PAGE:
Secondary emission

Secondary emission

Secondary emission is a phenomenon where additional electrons, called secondary electrons, are emitted from the surface of a material when an incident particle (often, charged particle such as electron or ion) impacts the material with sufficient energy. The number of secondary electrons emitted per incident particle is called secondary emission yield.

Undesirable effects

Secondary emission can be undesirable such as in the tetrode thermionic valve (tube). In this instance the positively charged screen grid can accelerate the electron stream sufficiently to cause secondary emission at the anode (plate). This can give rise to excessive screen grid current. It is also partly responsible for this type of valve (tube), particularly early types with anodes not treated to reduce secondary emission, exhibiting a 'negative resistance' characteristic. This side-effect could be put to use by using some older valves (e.g., type 77 pentode) as dynatron oscillators.


Photo multipliers and similar devices

The effect can also be exploited to advantage such as in the photomultiplier tube. In this instance the electrons (or an electron) emitted from a photocathode are accelerated towards a polished metal electrode (called a dynode). This electron or electrons strike with sufficient energy to 'knock' many more electrons from its surface through the Auger effect. These new electrons are then accelerated towards another dynode where even more electrons are emitted. This process occurs (typically) 10 or so times. The result is that the tiny and normally undetectable current from the photocathode becomes a much larger and easily measurable current flowing in the final anode circuit. The current gain is typically many hundreds of millions.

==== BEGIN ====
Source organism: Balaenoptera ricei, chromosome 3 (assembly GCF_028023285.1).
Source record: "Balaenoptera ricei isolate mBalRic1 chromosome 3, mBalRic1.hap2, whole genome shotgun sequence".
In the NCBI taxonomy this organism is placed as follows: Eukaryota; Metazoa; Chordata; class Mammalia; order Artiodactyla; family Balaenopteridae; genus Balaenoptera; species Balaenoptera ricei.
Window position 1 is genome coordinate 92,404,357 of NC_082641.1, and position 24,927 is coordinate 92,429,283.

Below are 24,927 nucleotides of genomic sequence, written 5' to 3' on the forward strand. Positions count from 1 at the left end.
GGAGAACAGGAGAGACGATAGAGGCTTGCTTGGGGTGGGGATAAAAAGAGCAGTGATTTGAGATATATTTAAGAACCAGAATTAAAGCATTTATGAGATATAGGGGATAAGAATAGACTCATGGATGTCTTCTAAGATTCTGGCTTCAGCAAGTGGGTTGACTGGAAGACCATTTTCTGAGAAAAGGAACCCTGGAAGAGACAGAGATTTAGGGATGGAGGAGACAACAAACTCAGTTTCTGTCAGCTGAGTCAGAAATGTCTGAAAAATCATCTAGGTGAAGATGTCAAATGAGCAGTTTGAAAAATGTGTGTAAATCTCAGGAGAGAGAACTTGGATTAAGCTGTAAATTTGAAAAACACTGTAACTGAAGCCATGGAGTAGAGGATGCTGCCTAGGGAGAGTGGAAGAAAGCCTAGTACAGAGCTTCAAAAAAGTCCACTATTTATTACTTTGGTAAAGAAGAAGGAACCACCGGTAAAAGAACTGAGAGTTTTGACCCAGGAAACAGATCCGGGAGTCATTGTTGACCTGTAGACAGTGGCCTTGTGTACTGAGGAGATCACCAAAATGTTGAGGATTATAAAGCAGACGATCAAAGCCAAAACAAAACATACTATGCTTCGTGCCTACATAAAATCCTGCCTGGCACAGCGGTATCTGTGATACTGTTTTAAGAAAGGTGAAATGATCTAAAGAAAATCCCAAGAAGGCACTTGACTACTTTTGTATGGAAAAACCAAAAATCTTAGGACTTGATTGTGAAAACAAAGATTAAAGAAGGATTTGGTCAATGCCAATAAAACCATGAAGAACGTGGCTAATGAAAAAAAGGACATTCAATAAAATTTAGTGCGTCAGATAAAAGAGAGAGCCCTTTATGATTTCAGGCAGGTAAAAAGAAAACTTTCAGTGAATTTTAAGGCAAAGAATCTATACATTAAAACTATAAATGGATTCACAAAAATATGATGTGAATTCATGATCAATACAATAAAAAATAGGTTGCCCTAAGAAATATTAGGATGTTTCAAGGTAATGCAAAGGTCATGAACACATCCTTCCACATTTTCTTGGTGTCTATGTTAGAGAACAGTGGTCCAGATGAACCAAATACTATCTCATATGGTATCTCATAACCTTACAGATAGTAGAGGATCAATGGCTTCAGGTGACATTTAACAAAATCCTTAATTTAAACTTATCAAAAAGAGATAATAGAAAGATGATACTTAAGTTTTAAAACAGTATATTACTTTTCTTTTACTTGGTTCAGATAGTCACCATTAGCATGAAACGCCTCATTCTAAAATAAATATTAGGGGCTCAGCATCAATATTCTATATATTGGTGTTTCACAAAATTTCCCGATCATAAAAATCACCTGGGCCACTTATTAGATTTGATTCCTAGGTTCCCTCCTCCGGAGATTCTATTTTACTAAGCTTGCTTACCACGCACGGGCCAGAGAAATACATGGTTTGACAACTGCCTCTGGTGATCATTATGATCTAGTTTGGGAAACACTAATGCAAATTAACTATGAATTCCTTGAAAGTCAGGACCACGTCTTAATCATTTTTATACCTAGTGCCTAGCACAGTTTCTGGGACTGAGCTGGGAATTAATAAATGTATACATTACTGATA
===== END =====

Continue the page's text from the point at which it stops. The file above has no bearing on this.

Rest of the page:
For the first multiplication the electron is accelerated by 100 to 200 eV and hits the surface in grazing incidence so that a mean 10 secondary electrons are emitted and the chance that at least 2 electrons are emitted is very high. In this way every electron can be detected and the efficiency of about 0.3 is mostly governed by the generation of photoelectrons (one kind of secondary electron) and their ejection into the vacuum. Ions are detected by accelerating them onto an a separate dynode, which suffers from sputtering, and detecting their secondary electrons. Ions at keV kinetic energy generate about 30 secondary electrons.

Special amplifying tubes

In the 1930s special amplifying tubes were developed which deliberately "folded" the electron beam, by having it strike a dynode to be reflected into the anode. This had the effect of increasing the plate-grid distance for a given tube size, increasing the transconductance of the tube and reducing its noise figure. A typical such "orbital beam hexode" was the RCA 1630, introduced in 1939. Because the heavy electron current in such tubes damaged the dynode surface rapidly, their lifetime tended to be very short compared to conventional tubes.

Early computer memory tubes

The first random access computer memory used a type of cathode ray tube called the Williams tube that used secondary emission to store bits on the tube face. Another random access computer memory tube based on secondary emission was the Selectron tube. Both were made obsolete by the invention of magnetic core memory.

See also

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